“FUCK THE GAP!” bellows a slurring, hoarse voice in response to the safety instruction. The laughter that follows is the kind a sober person might reserve for, say, the funniest thing he has ever heard in his life. But for the last Tube on a Saturday night, it is little more than an acknowledgment that words have been uttered, a last hurrah before the body takes its morning-after revenge.
Seats are available, but a boy and a girl choose to stand face to face by the doors and allow themselves to be thrown around by the rocking of the train. She chatters about the imminent snowstorm. The train slows to a stop and his eyes close as he hugs her goodbye. After a moment’s hesitation, he slouches off the train.
The doors stay open. The girl’s eye wanders to a poster of Poems on the Underground. Her pupils twitch left and right as she reads. As the doors beep to signal they are about to close, the boy reappears. Like Indiana Jones risking his life for a hat, he rushes to the door, leans in, kisses her, and is gone. He leaves her stunned behind the closing doors. A few people gasp. The train pulls on and they pretend not to watch for the verdict. They are too loaded with English reserve to admit their excitement at the Tube Theater.
At the next stop, she smiles.
At the other end of the carriage sit two young tourists. They speak in rapid Spanish. They are dark-eyed, dark-skinned, and share a Lonely Planet guide to “Londres.”
A lad in his late twenties boards at Kentish Town. His pants are so baggy he could stuff a dwarf down each leg. White socks grasp at his ankles over tired Adidas trainers. His oversized baseball cap barely touches his head and rests at a hilarious angle.
He chooses not to take any of the free seats and towers over the seated folk, standing closer than good manners allow. For no clear reason his expression darkens; he grits his teeth and starts to huff. In a sudden burst of inarticulate rage, he turns to the tourists and coughs up xenophobic bile. “Wot the fuck you doin’ ‘ere? You dun’ speak my language, so ge’ aaht my cun-tree!”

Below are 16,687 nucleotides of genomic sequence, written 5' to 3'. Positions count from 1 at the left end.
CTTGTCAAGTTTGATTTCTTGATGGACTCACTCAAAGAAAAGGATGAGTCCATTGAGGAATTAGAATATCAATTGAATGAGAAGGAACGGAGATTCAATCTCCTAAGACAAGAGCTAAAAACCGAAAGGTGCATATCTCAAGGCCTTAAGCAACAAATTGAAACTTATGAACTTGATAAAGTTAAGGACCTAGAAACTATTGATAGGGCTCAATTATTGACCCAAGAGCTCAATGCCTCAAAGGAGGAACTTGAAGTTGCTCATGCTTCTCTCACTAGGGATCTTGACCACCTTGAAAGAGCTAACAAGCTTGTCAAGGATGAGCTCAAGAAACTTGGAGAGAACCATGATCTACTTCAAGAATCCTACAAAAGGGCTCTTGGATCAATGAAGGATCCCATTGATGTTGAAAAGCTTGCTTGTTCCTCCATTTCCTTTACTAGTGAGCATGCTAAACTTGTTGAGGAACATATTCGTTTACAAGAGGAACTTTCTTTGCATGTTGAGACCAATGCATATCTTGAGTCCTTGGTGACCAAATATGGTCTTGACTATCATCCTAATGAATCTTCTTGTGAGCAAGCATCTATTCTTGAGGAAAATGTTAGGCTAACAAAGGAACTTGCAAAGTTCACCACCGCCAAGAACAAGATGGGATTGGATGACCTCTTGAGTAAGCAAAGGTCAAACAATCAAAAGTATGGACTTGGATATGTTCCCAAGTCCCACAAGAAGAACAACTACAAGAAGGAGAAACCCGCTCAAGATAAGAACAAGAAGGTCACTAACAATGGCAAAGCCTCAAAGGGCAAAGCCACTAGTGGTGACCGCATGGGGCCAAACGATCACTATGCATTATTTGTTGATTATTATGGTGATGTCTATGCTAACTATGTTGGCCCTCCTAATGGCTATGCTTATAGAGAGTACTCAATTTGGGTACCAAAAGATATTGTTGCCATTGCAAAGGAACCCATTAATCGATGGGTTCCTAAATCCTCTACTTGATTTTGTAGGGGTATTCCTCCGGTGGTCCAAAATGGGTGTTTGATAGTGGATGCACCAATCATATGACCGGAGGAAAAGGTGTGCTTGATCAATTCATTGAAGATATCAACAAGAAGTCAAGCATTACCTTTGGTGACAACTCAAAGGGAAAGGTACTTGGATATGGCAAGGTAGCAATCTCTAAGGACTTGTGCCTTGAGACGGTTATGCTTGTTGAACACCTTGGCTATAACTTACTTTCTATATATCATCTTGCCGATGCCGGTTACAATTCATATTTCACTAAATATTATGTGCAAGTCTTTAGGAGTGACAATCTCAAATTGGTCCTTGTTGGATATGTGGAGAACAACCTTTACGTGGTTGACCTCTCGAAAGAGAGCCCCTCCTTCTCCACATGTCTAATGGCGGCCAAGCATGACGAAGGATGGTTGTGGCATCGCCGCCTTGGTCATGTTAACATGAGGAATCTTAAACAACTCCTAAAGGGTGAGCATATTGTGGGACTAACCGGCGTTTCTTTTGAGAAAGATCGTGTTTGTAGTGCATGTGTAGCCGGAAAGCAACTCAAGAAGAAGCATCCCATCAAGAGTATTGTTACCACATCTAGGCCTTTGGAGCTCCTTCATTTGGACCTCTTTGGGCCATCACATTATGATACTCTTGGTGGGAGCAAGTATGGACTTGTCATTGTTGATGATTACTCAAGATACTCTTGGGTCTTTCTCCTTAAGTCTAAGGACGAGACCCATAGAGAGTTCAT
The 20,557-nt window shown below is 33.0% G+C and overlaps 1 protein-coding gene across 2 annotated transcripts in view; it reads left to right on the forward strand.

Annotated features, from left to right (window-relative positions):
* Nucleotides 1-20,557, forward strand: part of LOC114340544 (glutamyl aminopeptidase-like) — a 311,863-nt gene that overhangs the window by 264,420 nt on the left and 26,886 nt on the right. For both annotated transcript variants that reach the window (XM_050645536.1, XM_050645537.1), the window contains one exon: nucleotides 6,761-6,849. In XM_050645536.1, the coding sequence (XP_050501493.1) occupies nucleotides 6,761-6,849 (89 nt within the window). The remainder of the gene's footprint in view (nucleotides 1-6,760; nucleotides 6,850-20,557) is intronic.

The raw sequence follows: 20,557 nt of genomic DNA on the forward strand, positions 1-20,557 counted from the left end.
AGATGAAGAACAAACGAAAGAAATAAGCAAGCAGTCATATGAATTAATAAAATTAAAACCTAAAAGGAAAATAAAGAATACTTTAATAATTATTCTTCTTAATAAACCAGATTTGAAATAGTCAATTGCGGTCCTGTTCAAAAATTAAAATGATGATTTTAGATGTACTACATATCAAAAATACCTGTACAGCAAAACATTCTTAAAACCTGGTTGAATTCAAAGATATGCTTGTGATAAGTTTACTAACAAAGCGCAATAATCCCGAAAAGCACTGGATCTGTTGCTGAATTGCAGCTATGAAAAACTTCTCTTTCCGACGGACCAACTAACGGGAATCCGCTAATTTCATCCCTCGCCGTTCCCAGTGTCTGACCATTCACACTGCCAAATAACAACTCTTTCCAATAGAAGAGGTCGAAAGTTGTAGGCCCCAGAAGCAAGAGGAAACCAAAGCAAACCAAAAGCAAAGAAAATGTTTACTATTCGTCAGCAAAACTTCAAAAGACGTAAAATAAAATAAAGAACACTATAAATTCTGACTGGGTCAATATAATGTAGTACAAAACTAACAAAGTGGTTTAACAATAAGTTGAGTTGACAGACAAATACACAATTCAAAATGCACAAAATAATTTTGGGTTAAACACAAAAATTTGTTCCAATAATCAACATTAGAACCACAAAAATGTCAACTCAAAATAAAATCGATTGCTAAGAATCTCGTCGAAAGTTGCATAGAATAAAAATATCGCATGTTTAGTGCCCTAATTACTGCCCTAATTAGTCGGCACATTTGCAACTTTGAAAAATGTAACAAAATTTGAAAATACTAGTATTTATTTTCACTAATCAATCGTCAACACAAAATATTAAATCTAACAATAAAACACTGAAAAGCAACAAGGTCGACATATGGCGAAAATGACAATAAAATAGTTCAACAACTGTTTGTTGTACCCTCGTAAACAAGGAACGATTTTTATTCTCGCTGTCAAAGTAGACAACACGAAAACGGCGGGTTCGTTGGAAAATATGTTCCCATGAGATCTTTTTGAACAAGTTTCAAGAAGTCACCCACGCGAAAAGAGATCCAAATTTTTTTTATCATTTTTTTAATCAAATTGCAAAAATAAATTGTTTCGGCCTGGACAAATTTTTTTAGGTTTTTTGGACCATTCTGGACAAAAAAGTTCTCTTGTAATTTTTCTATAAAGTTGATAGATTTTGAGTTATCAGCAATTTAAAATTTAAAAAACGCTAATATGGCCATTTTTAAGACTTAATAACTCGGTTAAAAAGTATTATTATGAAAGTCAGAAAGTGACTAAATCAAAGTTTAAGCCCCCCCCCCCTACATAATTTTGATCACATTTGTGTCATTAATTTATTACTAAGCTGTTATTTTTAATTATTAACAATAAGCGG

The carriage is silenced. Jaws drop. Eyes are averted. One of the tourists rolls his eyes. The other frowns, confused.
“Que pedo con él?” (What’s the matter with him?)
“Es que no tiene cabeza.” (He hasn’t got a brain.)
The young man stomps his way to the doors. He hawks and spits expletives. Passengers blush, tut, shake their heads, and throw apologetic looks at the tourists. The men shrug the incident off, and discuss what the difference must be between Camden Town and Camden Road.
“You’re lying,” hisses a goth girl as she boards. With her heap of dreadlocks, thin frame, and giant platform shoes she resembles a Japanese cartoon.
“I’m not. I’m not,” the man replies blankly, resting a tin of lager on filthy jeans and an old, shabby trench coat. He is older than her, yet seems emotionally to be working his way through puberty.
“Stop lying,” she repeats. She curls into the nearest seat, crosses her legs and fixes her gaze on the floor. He sighs and sinks into the seat beside her, staring ahead blankly. She cradles her head, and faces as far away from him as she can twist. A silence passes. Stops come and go. The pause is so long many of the passengers stop eavesdropping.
Finally, he speaks: “I’ve got a girlfriend.” She gets off the train without word or glance.
The London Underground shuts at 12:30am. Cautious last-Tubers roll on just after midnight. They are the ones trendy enough to go out drinking in central London, but won’t risk the horror of the night bus.
A young couple sit, sparkling with melting snow. The boyfriend’s Hugh Grant-esque accent jars with his glugging from a bottle of cheap red wine. His teeth and tongue are stained. His eyelids are drunk.
“You shouldn’t drink on the Tube. It’s not allowed anymore.”
“Fuck the mayor!”
“You’re such a chav. And you’re posh. That’s worse.”
She lets that marinate, then pipes up, “He gets on the Tube sometimes you know! The mayor. On his ‘I’m-one-of-you’ rides. I hope he gets on and calls you an oik.”
As they alight, bickering, at London Bridge, a thick cloud of booze gets on, with a group of men in their early 30s somewhere inside it. They ask each other, “Wazzuuuuuup?” No one answers very thoughtfully.
The Underground staff have turned up the volume on the pre-recorded announcements. Health and safety cautions rattle the antiquated speakers.
“Mind the gap.”
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Erica is a journalist and comedian in London. She lived in Mexico for two years and is now fluent in Spanish. Coming to the end of a Journalism Masters at City University, Erica is always quietly planning the next big trip. She calls herself a travel writer, her loved ones call her a 'flight risk'
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